- Get students to write out as many words as they can.
- Ask how many students wrote out 12 correct words then question them individually on how they did it. If they need prompting discuss how they processed the words, how they established relationships between them, whether they pictured them in their minds and so on.
Discussion of students' memorising strategies is to be encouraged at frequent intervals - research has shown that strategies are only used as techniques if self-investigation occurs over a period of time. (3)
Some more memory techniques which may be of use to your students:
a. Spatial Memory.
This is using a well-known path like a trip round your house to collocate objects to be remembered. (4)
b. Visual Memory.
If students rely a lot on their`photographic memory' to retain information then they might test the limits of this memory. (5)
c. Auditory Memory.
This consists of a series of sounds on a tape which are heard once. The student is asked to remember the sounds and write them down in the correct sequence after hearing them once.
After each of these tests a communal reflexion is conducted to find out how different students tackled the problem.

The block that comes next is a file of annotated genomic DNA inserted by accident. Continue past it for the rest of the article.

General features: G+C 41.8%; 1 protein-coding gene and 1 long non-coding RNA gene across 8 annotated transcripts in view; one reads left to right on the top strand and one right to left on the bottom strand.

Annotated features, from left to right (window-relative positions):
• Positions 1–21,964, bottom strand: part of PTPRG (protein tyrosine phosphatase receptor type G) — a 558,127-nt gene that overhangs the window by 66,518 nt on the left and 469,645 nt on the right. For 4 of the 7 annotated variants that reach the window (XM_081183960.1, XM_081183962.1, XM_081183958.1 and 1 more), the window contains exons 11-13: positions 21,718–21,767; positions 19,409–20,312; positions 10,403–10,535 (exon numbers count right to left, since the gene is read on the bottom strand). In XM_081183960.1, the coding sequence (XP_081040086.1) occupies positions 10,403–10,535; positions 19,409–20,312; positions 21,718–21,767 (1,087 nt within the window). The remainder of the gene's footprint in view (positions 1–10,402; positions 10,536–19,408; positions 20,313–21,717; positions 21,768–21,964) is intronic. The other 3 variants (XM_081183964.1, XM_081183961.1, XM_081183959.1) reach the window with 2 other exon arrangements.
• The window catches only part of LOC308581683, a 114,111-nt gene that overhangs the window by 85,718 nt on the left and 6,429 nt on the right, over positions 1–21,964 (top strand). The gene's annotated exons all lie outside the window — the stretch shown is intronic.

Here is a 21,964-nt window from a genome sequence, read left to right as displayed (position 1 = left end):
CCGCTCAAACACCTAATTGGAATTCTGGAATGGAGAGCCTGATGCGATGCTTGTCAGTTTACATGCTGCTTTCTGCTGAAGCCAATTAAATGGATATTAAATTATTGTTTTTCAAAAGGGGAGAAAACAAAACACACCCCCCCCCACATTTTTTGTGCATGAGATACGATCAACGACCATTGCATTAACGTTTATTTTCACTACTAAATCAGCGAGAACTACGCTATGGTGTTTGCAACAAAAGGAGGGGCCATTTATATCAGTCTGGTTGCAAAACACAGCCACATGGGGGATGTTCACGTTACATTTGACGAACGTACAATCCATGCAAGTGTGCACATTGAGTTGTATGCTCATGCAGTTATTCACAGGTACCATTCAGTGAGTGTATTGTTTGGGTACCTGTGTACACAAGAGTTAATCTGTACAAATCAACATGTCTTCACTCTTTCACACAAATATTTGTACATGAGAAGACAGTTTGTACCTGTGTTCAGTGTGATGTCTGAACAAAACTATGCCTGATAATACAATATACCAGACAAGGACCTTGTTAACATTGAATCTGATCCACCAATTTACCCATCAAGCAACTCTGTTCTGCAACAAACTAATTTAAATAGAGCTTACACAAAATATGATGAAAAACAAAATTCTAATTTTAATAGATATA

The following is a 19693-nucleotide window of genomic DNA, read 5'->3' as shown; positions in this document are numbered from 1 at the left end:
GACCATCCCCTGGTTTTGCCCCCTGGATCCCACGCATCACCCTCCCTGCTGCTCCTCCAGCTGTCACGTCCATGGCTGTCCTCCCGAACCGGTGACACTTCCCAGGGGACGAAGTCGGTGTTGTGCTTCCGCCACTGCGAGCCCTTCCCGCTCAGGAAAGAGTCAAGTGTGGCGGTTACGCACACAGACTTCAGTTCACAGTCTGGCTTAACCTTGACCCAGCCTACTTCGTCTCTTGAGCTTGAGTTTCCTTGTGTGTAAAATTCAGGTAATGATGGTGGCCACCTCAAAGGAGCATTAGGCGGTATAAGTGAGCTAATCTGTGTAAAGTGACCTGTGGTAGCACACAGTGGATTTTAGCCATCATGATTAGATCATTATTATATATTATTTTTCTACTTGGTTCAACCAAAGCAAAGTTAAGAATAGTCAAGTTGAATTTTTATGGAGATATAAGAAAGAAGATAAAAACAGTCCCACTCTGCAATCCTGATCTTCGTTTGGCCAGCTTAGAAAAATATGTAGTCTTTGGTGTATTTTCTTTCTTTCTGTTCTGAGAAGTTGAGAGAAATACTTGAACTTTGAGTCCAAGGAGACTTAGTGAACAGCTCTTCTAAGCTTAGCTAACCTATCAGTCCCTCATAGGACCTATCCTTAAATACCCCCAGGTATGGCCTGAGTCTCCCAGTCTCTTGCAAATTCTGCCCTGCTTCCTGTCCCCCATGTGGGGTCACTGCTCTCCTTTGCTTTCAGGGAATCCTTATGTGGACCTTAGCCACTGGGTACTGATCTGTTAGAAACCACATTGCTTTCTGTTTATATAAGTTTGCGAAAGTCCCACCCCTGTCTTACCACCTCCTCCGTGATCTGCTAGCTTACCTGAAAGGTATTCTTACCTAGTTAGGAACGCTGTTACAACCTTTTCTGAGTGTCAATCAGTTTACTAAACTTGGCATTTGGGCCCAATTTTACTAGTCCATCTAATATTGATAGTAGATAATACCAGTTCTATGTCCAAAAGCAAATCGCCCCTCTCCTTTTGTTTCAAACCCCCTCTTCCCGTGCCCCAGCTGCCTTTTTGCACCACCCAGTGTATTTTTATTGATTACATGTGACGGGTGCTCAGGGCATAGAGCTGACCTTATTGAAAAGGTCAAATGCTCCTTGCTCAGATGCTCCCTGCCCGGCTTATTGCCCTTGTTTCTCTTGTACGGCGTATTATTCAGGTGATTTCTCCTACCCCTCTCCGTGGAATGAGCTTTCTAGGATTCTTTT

After several periodic tests and discussions the reflexion theme can be widened to include the question of whether any student applied a technique learned to memorising other items outside the classroom situation. This quality jump is called transfer and Nisbet contends it is the touchstone of real self-learning.
One of the major problems which can guide the teacher in helping students discover efficient reading strategies is the foreign language reader's instinct to process the written text word by word. This linear processing of texts has been called tunnel vision by Smith. It is probably adopted because of the reader's anxiety when confronted by a text in another language. Possible solutions to this problem are to help the reader dominate the text by giving him/her a wider perspective on the reading material and by encouraging self-confidence to replace fear.
- Write the title of the text to be read on the board.
- Ask the students to brainstorm words which may appear in the text.
- Ask one student to predict an outline of the text using the words on the board.
- The students read the text in a given time to see how far their prediction fits the text.
- Ask one student how far the prediction was correct/incorrect.
- Ask him/her to say what the text was about.